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April 25, 2012 7:29:05 AM

gmkos said:
Indeed, hard disks typically last 5 or 7 years.


I can't give you a definitive answer for solid state drives, its a bit more tricky. There are essentially two types of SSDs: SLC (single-layer cell) and MLC (multi-layer cell). You could spend a long time comparing the two, but to keep it really simple, SLC lasts longer and is far more expensive. You could expect an SLC drive to last a lifetime. The enthusiast market is pretty much entirely MLC drives. An optimistic estimate for the lifespan of an MLC drive would be ten years. Intel is known to make the most reliable SSDs, but the performance per dollar of Intel SSDs won't compare to some other manufacturers.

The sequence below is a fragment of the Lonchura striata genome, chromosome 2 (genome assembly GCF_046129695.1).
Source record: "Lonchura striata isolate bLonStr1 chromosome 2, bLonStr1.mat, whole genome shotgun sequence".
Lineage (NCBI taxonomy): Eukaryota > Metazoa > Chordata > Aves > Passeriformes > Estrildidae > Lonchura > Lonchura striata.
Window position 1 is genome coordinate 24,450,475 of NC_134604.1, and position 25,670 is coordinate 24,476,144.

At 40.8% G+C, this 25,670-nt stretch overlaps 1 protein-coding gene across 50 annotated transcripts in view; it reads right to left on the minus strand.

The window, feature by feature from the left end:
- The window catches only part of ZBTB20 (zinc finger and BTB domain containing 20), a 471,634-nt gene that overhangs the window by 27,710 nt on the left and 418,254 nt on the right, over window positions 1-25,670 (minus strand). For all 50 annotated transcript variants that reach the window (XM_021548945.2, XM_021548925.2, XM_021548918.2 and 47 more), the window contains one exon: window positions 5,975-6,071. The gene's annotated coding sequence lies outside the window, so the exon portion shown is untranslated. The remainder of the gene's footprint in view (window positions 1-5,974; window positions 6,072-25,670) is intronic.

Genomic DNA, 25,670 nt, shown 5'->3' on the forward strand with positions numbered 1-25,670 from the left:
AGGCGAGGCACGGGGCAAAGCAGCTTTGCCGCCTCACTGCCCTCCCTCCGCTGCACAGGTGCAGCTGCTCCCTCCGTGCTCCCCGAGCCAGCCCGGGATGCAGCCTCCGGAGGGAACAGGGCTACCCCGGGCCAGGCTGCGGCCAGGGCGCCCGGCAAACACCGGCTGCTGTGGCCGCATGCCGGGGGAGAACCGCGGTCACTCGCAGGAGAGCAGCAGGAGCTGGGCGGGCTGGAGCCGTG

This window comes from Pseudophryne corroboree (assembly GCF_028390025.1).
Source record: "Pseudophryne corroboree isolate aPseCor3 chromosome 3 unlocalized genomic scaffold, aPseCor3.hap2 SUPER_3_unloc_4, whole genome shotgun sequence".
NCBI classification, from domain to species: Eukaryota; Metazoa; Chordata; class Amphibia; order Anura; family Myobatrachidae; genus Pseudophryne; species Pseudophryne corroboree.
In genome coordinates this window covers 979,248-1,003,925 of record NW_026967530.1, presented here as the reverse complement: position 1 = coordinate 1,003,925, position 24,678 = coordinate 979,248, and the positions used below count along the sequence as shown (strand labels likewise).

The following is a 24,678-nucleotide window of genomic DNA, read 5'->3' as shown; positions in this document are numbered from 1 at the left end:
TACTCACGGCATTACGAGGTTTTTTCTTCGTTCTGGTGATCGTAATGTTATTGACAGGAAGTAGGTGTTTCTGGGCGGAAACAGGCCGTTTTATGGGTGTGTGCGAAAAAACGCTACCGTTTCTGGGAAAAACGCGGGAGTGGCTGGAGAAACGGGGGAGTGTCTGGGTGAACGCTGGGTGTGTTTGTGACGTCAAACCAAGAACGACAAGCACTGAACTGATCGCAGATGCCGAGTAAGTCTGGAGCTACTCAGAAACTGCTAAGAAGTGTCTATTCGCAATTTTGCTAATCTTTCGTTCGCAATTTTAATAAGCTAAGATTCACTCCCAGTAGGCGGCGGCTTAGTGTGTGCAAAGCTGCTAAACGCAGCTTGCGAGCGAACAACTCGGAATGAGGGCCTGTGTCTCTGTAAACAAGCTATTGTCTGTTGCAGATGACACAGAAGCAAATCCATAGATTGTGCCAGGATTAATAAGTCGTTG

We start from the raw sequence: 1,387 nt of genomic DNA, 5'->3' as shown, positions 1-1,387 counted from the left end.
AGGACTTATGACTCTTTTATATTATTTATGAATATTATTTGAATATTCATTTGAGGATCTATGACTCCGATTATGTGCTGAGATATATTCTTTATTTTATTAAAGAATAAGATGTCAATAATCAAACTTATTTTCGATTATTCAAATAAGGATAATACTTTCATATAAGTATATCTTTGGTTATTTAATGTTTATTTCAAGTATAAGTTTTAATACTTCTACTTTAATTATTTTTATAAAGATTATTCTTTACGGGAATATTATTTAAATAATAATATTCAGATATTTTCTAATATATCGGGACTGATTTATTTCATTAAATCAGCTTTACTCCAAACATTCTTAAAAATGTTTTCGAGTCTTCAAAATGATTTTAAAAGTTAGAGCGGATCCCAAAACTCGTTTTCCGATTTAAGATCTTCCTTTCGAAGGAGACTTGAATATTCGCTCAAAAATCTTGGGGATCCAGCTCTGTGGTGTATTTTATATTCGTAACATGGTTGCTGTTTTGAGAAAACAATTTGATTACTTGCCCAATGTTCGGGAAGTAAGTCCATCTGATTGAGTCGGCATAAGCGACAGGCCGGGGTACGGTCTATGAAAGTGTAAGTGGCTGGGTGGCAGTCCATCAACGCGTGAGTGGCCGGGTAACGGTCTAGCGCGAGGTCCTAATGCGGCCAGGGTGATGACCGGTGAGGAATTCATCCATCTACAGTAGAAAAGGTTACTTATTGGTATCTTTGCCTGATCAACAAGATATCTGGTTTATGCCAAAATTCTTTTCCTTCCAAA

Wow ten years? if that is true thats awesome however the price is what is not looking good... I got my 2TB hard drive for about $100... according to Google a 130GB hard drive is $136... for now I think I can put up with slow loading times. Once my old hard drives crash I might invest in a SSD however my old IBM Thinkpad T43 has been abused for a long time and the hard drive has never given me any trouble... so go figure :p .
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April 25, 2012 7:41:05 AM

in theory yes, a HDD has a longer life span then an SSD BUT that depends on luck. My experience: i purchased a 500GB Samsung spinpoint HDD 4 years ago. After 2 years i buyed another one for RAID 0 and gues what, the newer drive failed 1,5 years after and scrwed my raid setup... :(  Then i decided to buy an kingston hyperx 120GB SSD (sata3) and kept the older samsung for storage...and yes, its awesome ^^